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Michelangelo Antonioni I 1960 I Italy 
For me, watching L'Avventura for the very first time was a peculiar and meaningful experience. Because L'Avventura, to tell you the truth, is not a mere film - it's a penetrating character study, too. Michelangelo Antonioni's picture is one that requires a lot of patience; because of its gradual unfolding and slow (yet ever-engaging) pace, it is likely to bore and frustrate the average viewer. But isn't that just great? Isn't that precisely what the director intended to do? To split the audience in half, to make some love it and others dislike it? L'Avventura opened at the Cannes festival in 1960 to the hatred and irritated jeers of its initial viewing audience, but perhaps that occurred because the film is not meant to be really comprehended upon a first viewing. Evidently, it is quite understandable (though not entirely logical, in my opinion) that the public did not like it, given that i'ts not an easy film to watch; it may simply be too uninteresting for some people, but, then again, there are admirable elements in the film that one cannot merely ignore.
My opinion, however, was not the same. I found L'Avventura to be a magnificent film - that's it.  The plot is simple, although I will try to keep it as short as possible, because, to be honest, the less you know the more you're likely to enjoy it. One summery Saturday afternoon, a group of friends departs from Rome and goes on a yachting trip. But then, a girl mysteriously disappears. While her lover and her best friends search for her across Italy, they fall in love and begin an affair.
By not showing Anna's disappearance, the viewer is left wondering as to what her real destination was. We don't know why she vanished or exactly when she did and we don't see the moment of her going away; all we do is witness her not being there, wer'e just left contemplating her momentary non-existence. But why did she escape? Was it because of her dispute with her boyfriend? Was it because she wanted to be free? The truth is, we do'nt know. Anna's disappearance is supposed to mean a lot of things, yet there isn't a determined motive or symbolism for it all. Perhaps it represents her choosing a distinct path or a turn in her life the thing is, when she gets lost on the island, every single character is affected in some way or another. Nothing seems to work properly anymore, everything seems to be disconnected. And that's what the movie is about: disconnection. After the most pivotal moment of the film, everything around the characters gradually separates. The meaning of their lives, especially that of Sandro's and Claudia's, slowly disintegrates. And by limiting the audience's knowledge to what they both learn, the more compelling that it gets.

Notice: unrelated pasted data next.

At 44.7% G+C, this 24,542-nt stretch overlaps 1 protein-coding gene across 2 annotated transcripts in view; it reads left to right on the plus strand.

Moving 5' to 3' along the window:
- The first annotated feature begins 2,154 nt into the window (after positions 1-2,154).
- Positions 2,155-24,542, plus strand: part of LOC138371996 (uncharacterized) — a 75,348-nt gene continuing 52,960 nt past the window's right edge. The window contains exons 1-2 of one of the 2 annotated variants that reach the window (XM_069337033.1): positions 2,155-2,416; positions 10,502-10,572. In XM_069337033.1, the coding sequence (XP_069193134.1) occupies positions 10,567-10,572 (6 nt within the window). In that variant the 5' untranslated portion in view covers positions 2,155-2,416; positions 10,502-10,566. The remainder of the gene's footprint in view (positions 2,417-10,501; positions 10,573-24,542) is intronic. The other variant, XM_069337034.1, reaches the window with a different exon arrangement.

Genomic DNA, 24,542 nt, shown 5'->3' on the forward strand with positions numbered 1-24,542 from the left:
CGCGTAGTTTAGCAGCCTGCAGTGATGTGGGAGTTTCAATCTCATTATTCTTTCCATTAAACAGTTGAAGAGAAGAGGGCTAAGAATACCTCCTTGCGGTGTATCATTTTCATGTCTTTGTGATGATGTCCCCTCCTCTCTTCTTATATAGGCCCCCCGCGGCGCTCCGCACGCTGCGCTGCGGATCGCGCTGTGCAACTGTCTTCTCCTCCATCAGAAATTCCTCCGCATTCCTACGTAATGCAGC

This sense of detachment is masterfully illustrated by the director here, and one of the main things that takes this into being is, no doubt, the wonderful cinematography. By using wide-lenses, the director weaves an impression of vast expansion, and not only that; when the characters are exposed against the immense, barren environment of the islands, we're made aware of how insignificant us humans really are. The black and white photography obviously helps in further developing the desperation and blackness that the characters have inside them; not matter what they do, it is exposed, (and with perfect clarity, mind you) that they'll never achieve true happiness. This is all greatly controlled, and what Antonioni manages to do (and successfully) is to communicate to us that ennui which the characters feel. Theyre bored of life; they never get amused by anything.  In sexual relations, pleasure, comfort and happiness is what they seek, but somehow, for some reason, they never reach the latter. Their souls are constantly filled with sorrow, and they get absolutely nowhere -  nowhere fruitful at least.